“This is what we say we want, but when you try building housing in these locations, everybody knows — especially in areas that are wealthy — that more people are going to bring more kids to schools, more families to the park, more traffic to the roads and they just don’t like it,” Hernandez said.

The second panel delved into the factors that have contributed to creating a “digital divide” between those who have access to high-speed internet and those who do not.

A Sonoma County Economic Development Board survey of the county’s broadband access found that people who live near main roads and thoroughfares, such as Highway 101 or River Road, were more likely to have access to high-speed internet than people in more rural areas. Away from the county’s populated corridors, infrastructure for internet service is lacking or nonexistent, said Calvin Sandeen, a broadband analyst with the economic board who was a panelist during Thursday’s event.

They also found that in places were the infrastructure is there, such as Santa Rosa’s Roseland community, a lack of access to technology or affordable internet can create gaps in broadband access. Low-income and rural students’ lack of access to reliable internet has come to the forefront as an obstacle as schools have transitioned to remote learning during the coronavirus pandemic.

A strategic plan that accompanied the survey ended with several recommendations, among them a suggestion that Sonoma County and local cities consider developing their own broadband infrastructure program.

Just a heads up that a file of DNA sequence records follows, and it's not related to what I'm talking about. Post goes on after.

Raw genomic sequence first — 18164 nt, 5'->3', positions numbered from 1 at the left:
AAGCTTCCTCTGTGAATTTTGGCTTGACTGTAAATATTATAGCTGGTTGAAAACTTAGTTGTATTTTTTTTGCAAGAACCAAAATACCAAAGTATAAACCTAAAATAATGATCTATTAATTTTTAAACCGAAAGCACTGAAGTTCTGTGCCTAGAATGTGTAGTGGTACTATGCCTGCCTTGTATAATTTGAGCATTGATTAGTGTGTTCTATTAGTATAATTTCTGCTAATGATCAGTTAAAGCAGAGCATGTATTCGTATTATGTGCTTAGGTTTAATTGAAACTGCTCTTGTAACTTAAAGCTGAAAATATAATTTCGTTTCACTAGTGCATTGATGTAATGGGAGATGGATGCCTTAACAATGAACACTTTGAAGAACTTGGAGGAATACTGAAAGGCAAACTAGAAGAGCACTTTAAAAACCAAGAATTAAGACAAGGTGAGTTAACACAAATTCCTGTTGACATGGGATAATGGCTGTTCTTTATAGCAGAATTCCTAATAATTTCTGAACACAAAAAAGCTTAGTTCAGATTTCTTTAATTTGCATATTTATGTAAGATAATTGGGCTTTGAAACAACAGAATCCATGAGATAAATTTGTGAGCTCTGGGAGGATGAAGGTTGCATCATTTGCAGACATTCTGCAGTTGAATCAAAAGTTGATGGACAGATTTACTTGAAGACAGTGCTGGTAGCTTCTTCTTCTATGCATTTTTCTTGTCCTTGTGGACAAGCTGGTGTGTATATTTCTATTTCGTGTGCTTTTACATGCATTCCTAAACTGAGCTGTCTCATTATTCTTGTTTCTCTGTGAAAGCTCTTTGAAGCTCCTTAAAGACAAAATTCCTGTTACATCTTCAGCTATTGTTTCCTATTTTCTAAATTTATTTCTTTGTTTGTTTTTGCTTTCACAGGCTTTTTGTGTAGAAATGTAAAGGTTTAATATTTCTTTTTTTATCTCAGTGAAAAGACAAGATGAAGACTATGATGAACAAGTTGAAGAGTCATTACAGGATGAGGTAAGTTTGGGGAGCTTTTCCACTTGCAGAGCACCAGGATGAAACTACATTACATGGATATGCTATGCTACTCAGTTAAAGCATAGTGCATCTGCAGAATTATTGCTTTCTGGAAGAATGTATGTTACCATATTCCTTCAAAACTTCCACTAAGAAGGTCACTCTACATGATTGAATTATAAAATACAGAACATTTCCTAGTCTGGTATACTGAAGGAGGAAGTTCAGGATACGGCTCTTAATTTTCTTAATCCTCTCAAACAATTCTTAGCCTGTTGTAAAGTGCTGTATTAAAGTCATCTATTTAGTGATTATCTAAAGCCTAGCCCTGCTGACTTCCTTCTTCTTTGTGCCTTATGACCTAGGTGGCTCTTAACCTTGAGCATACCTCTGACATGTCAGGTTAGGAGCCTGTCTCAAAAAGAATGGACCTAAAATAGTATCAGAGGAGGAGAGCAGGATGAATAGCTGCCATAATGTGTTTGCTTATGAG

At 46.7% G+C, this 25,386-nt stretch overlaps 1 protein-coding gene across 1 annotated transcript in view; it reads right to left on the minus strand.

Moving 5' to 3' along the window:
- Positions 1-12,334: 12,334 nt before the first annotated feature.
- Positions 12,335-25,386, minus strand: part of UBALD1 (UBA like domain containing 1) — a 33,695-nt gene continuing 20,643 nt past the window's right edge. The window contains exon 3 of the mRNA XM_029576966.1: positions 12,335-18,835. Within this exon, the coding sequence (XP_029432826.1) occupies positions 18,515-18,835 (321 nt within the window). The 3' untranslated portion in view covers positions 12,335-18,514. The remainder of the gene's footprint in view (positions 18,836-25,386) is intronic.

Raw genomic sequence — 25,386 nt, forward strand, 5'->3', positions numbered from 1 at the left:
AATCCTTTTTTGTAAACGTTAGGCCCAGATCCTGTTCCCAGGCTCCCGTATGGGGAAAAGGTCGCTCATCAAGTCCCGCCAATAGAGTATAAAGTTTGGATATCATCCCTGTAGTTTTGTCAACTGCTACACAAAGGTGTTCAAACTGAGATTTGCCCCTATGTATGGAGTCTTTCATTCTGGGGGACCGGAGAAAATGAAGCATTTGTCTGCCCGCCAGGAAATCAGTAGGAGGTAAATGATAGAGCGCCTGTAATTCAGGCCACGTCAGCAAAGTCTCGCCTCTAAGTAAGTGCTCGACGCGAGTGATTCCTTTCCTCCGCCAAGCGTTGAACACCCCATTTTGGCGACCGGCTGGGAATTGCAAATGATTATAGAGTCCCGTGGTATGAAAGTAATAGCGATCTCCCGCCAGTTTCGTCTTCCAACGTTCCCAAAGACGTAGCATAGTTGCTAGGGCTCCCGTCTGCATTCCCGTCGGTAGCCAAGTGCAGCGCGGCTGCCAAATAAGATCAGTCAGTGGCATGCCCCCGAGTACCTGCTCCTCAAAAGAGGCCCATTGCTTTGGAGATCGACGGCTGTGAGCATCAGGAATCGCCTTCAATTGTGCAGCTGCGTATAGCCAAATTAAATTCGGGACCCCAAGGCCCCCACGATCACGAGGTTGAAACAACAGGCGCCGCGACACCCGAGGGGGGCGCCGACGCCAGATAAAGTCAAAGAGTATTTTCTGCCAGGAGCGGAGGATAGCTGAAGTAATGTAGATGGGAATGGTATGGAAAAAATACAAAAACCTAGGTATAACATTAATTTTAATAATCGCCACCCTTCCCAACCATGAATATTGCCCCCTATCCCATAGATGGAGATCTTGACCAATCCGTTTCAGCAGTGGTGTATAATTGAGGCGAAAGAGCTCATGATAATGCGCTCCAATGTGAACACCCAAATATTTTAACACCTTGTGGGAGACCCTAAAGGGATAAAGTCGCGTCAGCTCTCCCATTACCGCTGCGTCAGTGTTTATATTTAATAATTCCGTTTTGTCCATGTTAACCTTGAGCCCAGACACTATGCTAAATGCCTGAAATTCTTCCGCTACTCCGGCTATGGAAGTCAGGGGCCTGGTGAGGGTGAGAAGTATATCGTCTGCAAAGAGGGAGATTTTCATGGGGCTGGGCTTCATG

“The concept is, ‘If they can’t build it, we can build it ourselves,’ ” Sandeen said.

Omar Carrera, CEO of the Marin County nonprofit Canal Alliance, spoke about his journey to expand broadband access within San Rafael’s Canal community, which began 15 years ago when he started as a technology instructor for the nonprofit.

The job helped him understand that despite living in one of the richest counties in the country, the digital divide still impacted people who couldn’t afford reliable and fast internet, he said.

Fast forward to 2018, he connected with local leaders in various professions and city and county leaders to address the issue head-on. Momentum grew over the next two years, though the onset of the coronavirus pushed the effort to the forefront earlier this year, he said.

“Local government decided to change their role from participant to leader,” Carerra said. “They put together a team of consultants to design a community Wi-Fi network. Suddenly what seemed impossible began to happen.”

City and county leaders quickly problem-solved technology and funding issues to create the network, which now has the capacity to supply internet to 2,000 students and adults across 25 access points fixed onto city street lights and properties. The county’s existing Marin Information and Data Access Systems network manages the network.

Carerra said a permanent solution to the digital divide would need more work.

“Big companies control the internet pipelines and charge us to get access to them.They don’t have any incentive to build affordable internet everywhere,” Carerra said. “Our elected officials know that. I know it’s a big battle and it requires a federal government intervention, but local governments can do something about it.”

You can reach Staff Writer Nashelly Chavez at 707-521-5203 or nashelly.chavez@pressdemocrat.com. On Twitter @nashellytweets.